By Clint Thompson
South Florida tomatoes appear destined for an earlier finish to the harvest season this year.
Bob Spencer, president of West Coast Tomato in Palmetto, Florida, discusses how much longer consumers can expect to see Florida-grown tomatoes fresh from the field.
“I would say the Manatee Ruskin area, which normally goes until the 5th of June will probably be finished by the 27th or 28th of May. It didn’t seem to be unseasonably warm during this crop life, but they definitely appear to be 10 days ahead of schedule,” Spencer estimates.
The final harvests will cap a challenging season for Florida growers. They were faced with suppressed market prices early in the season due to an oversupply. The market improved with Roma tomatoes to about $12 per pound. Round tomatoes are still struggling, however.
“The round market is a struggle; just have not been able to get very high. We’ve had enough coming in from Mexico, and some of those coming in from Mexico have been underneath the floor price that’s been established,” Spencer said. “It’s just been too many rounds and pretty good yields. The market has been unable to gather any strength and lay a foundation for moving up.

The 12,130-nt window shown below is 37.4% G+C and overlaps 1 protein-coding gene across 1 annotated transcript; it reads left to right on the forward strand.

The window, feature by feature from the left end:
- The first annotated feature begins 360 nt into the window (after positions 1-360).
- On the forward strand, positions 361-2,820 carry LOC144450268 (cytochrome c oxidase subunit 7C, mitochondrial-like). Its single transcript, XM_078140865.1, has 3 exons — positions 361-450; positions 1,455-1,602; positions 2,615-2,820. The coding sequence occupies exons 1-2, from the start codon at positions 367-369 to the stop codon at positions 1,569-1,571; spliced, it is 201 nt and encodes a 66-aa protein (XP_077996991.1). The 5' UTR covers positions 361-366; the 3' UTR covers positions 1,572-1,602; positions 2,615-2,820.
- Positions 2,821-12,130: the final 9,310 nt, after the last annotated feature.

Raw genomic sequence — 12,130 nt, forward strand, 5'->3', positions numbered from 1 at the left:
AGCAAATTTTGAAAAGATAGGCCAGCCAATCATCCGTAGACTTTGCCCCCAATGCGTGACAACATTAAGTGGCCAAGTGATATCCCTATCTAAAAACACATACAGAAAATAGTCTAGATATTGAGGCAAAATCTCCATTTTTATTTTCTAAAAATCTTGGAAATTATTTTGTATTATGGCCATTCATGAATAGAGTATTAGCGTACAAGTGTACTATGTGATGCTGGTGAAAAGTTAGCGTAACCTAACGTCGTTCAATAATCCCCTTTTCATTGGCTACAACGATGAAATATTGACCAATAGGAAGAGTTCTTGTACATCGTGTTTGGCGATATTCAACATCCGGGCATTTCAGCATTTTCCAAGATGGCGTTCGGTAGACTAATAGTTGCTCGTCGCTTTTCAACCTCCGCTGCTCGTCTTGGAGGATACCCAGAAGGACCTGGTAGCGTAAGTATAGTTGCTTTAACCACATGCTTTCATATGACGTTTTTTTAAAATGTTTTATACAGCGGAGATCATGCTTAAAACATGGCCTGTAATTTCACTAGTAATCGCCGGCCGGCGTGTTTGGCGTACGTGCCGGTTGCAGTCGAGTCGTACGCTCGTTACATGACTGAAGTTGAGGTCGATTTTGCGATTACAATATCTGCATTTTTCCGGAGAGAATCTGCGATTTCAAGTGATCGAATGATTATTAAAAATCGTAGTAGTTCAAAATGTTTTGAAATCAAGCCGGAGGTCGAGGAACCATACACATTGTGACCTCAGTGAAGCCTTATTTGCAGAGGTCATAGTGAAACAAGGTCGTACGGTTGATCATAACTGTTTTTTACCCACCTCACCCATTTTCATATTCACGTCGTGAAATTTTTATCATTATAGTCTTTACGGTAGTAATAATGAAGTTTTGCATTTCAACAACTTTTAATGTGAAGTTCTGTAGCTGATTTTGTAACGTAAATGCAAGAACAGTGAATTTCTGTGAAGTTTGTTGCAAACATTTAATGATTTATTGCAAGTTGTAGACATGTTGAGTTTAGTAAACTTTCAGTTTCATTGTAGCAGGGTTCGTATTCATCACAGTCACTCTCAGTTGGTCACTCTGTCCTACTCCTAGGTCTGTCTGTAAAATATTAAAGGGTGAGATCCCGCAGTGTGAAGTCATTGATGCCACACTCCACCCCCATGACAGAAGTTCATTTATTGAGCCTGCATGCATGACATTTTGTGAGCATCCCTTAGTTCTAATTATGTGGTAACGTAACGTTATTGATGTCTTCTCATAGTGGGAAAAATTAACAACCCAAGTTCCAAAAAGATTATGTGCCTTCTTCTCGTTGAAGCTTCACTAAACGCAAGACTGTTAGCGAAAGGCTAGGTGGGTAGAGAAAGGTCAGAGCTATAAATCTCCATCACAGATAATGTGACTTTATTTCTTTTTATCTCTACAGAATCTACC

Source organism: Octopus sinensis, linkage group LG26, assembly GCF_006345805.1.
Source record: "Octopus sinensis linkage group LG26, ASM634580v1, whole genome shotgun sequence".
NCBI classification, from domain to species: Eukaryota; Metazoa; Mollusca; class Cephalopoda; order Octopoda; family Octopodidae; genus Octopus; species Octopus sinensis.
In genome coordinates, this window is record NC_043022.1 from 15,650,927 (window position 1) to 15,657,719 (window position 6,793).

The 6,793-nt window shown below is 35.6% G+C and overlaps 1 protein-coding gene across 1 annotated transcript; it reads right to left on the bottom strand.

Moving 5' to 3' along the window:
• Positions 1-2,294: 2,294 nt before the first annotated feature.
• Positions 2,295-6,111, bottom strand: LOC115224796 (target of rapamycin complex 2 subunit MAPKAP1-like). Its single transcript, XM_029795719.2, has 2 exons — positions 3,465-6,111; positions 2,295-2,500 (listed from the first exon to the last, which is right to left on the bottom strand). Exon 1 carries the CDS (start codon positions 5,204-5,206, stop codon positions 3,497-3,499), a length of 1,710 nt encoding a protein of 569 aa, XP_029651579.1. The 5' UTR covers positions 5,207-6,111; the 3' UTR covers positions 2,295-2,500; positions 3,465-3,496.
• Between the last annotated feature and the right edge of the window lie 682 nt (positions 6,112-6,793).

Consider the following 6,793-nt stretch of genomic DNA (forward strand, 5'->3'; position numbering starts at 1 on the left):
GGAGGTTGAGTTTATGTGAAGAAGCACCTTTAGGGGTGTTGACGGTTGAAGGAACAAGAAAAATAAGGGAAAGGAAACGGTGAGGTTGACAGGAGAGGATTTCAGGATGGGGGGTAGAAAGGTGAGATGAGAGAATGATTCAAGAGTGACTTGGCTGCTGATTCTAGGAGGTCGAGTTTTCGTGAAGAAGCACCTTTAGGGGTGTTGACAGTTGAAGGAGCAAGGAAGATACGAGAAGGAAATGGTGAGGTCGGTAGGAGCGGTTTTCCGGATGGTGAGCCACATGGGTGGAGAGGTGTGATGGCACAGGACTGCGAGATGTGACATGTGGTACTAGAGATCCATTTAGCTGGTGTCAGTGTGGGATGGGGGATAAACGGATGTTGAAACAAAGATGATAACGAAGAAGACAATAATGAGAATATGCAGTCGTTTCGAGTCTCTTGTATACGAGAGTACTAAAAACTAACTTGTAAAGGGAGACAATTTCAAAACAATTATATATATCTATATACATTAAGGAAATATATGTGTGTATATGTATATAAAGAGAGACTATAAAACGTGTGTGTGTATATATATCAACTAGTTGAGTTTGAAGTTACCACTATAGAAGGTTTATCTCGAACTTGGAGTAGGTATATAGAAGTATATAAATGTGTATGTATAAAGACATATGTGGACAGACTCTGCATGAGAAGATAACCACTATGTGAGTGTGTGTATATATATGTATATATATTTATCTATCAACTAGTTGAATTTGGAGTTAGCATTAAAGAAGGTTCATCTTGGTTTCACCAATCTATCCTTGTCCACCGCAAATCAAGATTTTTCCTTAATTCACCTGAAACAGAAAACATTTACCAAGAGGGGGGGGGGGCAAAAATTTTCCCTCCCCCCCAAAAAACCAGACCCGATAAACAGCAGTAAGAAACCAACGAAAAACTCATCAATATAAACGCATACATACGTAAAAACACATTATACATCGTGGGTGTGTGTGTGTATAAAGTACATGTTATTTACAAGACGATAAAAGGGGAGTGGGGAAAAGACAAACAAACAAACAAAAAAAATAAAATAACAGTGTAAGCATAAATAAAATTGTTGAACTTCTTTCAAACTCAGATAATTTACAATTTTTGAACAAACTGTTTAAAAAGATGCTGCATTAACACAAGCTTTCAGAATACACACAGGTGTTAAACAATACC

“It happens from time to time. A lot of it has to do with our Mexican competition. When they’re heavy with Romas, we struggle with that. When they get heavy with rounds, we struggle with that. Lately, we’ve had a pretty decent Roma price. We’re fortunate to have that to take the sting out of what’s going on with the round production.”
While market prices dropped this year, input expenses soared.
“The reality is since the fall of 2019 to the present, it’s not out of line to say our costs have gone up 20% with all of the inflationary factors with fuel, plastic, everything; boxes, labor have gone up dramatically. With those rises in costs, we have not had a corresponding market rise by any means. It’s one of those situations where your markets are lower and your costs are higher,” Spencer said. “It’s not a formula for success.”